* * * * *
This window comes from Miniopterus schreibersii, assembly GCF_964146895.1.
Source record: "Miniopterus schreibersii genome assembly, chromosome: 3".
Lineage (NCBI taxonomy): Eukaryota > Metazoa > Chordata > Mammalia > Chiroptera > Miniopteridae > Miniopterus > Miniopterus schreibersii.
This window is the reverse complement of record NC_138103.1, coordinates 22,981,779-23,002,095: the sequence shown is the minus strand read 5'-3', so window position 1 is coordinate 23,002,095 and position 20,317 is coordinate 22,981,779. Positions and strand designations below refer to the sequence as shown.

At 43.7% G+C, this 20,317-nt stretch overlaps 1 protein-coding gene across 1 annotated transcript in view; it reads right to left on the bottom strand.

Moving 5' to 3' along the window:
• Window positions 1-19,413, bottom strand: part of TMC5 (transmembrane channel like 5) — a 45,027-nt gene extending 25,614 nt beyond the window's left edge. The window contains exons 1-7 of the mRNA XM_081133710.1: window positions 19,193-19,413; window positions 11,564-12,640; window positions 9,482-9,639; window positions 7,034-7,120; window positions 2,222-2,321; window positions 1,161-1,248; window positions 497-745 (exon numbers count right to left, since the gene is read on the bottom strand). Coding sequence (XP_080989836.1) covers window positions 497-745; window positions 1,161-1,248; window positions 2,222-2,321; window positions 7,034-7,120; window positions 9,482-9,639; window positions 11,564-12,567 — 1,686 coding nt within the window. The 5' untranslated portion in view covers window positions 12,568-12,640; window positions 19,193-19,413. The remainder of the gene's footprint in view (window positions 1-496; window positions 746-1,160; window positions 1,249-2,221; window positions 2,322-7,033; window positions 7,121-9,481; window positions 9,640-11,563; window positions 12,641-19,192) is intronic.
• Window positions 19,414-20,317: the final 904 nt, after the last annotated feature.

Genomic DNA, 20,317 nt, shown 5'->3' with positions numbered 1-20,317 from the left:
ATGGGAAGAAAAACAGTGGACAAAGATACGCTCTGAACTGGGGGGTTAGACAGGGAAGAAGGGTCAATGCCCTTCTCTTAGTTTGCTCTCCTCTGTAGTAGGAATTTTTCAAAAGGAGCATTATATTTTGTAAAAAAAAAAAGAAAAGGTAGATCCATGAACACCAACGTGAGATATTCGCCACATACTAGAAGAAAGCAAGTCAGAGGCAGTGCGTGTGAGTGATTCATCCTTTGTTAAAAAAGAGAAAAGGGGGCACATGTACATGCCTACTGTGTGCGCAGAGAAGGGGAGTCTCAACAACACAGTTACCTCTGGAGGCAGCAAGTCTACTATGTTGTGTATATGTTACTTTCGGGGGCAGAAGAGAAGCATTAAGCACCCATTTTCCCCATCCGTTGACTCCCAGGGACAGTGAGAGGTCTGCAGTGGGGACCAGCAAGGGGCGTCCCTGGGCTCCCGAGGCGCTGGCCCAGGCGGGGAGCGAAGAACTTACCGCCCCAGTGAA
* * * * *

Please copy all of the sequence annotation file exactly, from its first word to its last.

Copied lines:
This window comes from Miniopterus schreibersii, assembly GCF_964146895.1.
Source record: "Miniopterus schreibersii genome assembly, chromosome: 3".
Lineage (NCBI taxonomy): Eukaryota > Metazoa > Chordata > Mammalia > Chiroptera > Miniopteridae > Miniopterus > Miniopterus schreibersii.
This window is the reverse complement of record NC_138103.1, coordinates 22,981,779-23,002,095: the sequence shown is the minus strand read 5'-3', so window position 1 is coordinate 23,002,095 and position 20,317 is coordinate 22,981,779. Positions and strand designations below refer to the sequence as shown.

At 43.7% G+C, this 20,317-nt stretch overlaps 1 protein-coding gene across 1 annotated transcript in view; it reads right to left on the bottom strand.

Moving 5' to 3' along the window:
• Window positions 1-19,413, bottom strand: part of TMC5 (transmembrane channel like 5) — a 45,027-nt gene extending 25,614 nt beyond the window's left edge. The window contains exons 1-7 of the mRNA XM_081133710.1: window positions 19,193-19,413; window positions 11,564-12,640; window positions 9,482-9,639; window positions 7,034-7,120; window positions 2,222-2,321; window positions 1,161-1,248; window positions 497-745 (exon numbers count right to left, since the gene is read on the bottom strand). Coding sequence (XP_080989836.1) covers window positions 497-745; window positions 1,161-1,248; window positions 2,222-2,321; window positions 7,034-7,120; window positions 9,482-9,639; window positions 11,564-12,567 — 1,686 coding nt within the window. The 5' untranslated portion in view covers window positions 12,568-12,640; window positions 19,193-19,413. The remainder of the gene's footprint in view (window positions 1-496; window positions 746-1,160; window positions 1,249-2,221; window positions 2,322-7,033; window positions 7,121-9,481; window positions 9,640-11,563; window positions 12,641-19,192) is intronic.
• Window positions 19,414-20,317: the final 904 nt, after the last annotated feature.

Genomic DNA, 20,317 nt, shown 5'->3' with positions numbered 1-20,317 from the left:
ATGGGAAGAAAAACAGTGGACAAAGATACGCTCTGAACTGGGGGGTTAGACAGGGAAGAAGGGTCAATGCCCTTCTCTTAGTTTGCTCTCCTCTGTAGTAGGAATTTTTCAAAAGGAGCATTATATTTTGTAAAAAAAAAAAGAAAAGGTAGATCCATGAACACCAACGTGAGATATTCGCCACATACTAGAAGAAAGCAAGTCAGAGGCAGTGCGTGTGAGTGATTCATCCTTTGTTAAAAAAGAGAAAAGGGGGCACATGTACATGCCTACTGTGTGCGCAGAGAAGGGGAGTCTCAACAACACAGTTACCTCTGGAGGCAGCAAGTCTACTATGTTGTGTATATGTTACTTTCGGGGGCAGAAGAGAAGCATTAAGCACCCATTTTCCCCATCCGTTGACTCCCAGGGACAGTGAGAGGTCTGCAGTGGGGACCAGCAAGGGGCGTCCCTGGGCTCCCGAGGCGCTGGCCCAGGCGGGGAGCGAAGAACTTACCGCCCCAGTGAA